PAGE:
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Fellows host Zoom on running for local government office in Nigeria

ElectioneeringNigeria

In October 2020, two Nigerian Tutu Fellows, Akin Oyebode and Serah Ugbabe, co-hosted a Zoom discussion, entitled, Let’s Run for Office: Spotlight on Local Government Chairman. The guest speaker for the event was Folarin Gbadebo-Smith PhD, the Director General for the Nigerian Institute for Social and Economic Research as well as the Local Government Chairman for Lagos from 2003- 2007.

In the Zoom discussion, Folarin shared his history, personal anecedotes, and insights into working and rising through local governance in Nigeria.

Both Akintunde Oyebode, a 2019 Tutu Fellow, and Serah Makka-Ugbabe, a 2018 Tutu Fellow, come with experience of government. Akin is now the Commissioner of Finance and Economic Development at Ekiti State Government and Serah is the Nigeria Country Director for ONE Campaign, an advocacy and campaigning organisation that fights extreme poverty and preventable disease, particularly in Africa.  Aside from the previously-mentioned professional history, Folarin is also the Moderator at the Center for Conflict Resolution at the Munk School of Public Policy. He serves as the Principal Consultant at the Lagos State Public Staff Development College, a World Bank Project.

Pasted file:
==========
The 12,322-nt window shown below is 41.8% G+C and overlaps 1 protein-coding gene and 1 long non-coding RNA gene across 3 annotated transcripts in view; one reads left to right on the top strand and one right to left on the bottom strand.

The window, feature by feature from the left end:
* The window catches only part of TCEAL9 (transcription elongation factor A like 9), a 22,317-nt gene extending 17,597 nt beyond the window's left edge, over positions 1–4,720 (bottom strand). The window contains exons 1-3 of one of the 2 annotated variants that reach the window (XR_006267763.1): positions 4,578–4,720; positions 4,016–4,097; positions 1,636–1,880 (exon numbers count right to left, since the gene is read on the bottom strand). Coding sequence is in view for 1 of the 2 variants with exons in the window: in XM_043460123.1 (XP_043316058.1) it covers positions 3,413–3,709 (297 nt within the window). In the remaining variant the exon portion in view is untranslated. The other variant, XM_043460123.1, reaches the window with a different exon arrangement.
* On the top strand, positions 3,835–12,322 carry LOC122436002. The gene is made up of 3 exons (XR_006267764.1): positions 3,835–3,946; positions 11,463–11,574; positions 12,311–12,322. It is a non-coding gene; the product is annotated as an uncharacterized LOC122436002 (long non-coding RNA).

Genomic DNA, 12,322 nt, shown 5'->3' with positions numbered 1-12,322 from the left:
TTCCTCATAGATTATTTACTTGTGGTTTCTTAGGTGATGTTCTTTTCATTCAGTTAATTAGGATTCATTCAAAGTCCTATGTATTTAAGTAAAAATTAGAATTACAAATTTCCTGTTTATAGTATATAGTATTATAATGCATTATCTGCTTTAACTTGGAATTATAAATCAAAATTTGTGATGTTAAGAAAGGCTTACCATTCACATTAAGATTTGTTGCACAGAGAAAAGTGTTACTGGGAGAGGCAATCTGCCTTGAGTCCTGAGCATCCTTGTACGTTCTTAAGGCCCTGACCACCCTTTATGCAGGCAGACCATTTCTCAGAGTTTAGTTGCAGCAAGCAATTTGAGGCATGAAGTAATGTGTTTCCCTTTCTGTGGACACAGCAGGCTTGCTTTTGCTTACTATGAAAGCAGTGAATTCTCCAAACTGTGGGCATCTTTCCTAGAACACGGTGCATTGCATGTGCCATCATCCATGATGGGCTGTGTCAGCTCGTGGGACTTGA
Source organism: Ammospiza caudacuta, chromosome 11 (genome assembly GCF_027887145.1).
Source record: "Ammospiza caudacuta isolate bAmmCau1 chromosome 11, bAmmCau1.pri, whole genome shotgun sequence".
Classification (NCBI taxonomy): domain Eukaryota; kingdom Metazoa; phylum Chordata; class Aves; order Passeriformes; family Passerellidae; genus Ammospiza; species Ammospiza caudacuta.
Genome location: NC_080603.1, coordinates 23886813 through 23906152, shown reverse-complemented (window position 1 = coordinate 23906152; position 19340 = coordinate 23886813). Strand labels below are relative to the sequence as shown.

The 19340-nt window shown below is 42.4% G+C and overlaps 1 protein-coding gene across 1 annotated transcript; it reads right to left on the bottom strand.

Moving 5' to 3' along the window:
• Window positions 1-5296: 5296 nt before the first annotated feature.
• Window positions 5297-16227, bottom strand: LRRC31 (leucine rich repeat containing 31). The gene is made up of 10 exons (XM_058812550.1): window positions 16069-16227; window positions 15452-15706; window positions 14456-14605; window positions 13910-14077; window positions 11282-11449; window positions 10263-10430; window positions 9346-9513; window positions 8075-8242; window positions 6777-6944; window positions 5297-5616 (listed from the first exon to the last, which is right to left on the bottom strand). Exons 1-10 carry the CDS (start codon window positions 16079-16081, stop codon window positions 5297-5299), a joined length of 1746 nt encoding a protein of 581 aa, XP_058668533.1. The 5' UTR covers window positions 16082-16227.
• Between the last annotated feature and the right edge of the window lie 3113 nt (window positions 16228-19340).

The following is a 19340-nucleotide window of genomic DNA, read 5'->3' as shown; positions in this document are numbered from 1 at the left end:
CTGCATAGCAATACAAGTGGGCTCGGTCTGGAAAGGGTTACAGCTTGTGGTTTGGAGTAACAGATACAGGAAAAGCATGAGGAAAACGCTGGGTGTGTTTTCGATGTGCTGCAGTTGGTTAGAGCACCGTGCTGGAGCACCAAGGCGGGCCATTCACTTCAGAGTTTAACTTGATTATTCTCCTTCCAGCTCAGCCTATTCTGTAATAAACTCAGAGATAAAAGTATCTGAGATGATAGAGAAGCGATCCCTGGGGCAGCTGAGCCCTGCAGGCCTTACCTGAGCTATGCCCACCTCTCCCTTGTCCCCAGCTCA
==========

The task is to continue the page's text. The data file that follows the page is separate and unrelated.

The Zoom discussion unpacked the false dichotomy between ‘us’ (citizens) and ‘them’ (the elected). It also considered local governance as a viable and important avenue for highly skilled, educated Nigerians to explore as being part of an active citizenry in Nigeria – in spite of the prevailing narrative. Some key takeaways, include Folarin emphasising that “moral rectitude is not itself a goal to run for office – find your cause and motivation.” He shared practical tips for running for office. As an example, he recounted when he was running for office at a time when there was a lack of security in Obalende, Lagos in the early 2000s. He and some members of the community paid for and equipped vigilante groups to secure the community. As a citizen without a political platform, he ran as an independent candidate and literally canvassed for votes knocking on doors in the community. He was later noticed by one of the two big parties given the momentum he was able to mobilise and finished his race under one of the parties with more structure.

During his tenure, he noted the value of “tenacity” - keeping going until someone stops you. Furthermore, Folarin noted how advantageous the connections and networks the likes of the Tutu Fellows have that could be brought to local governance and public-private partnerships. On the recent SARS protest, he compared the protest to that of the Arab Spring, saying that he believes the protest quickly morphed from a specific issues to a general dissatisfaction with government. He warned that power will not simply be surrendered.

This Zoom discussion was the first in what the hosts hope will be a series of like-minded discussions.

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Saturday, 23 January 2021

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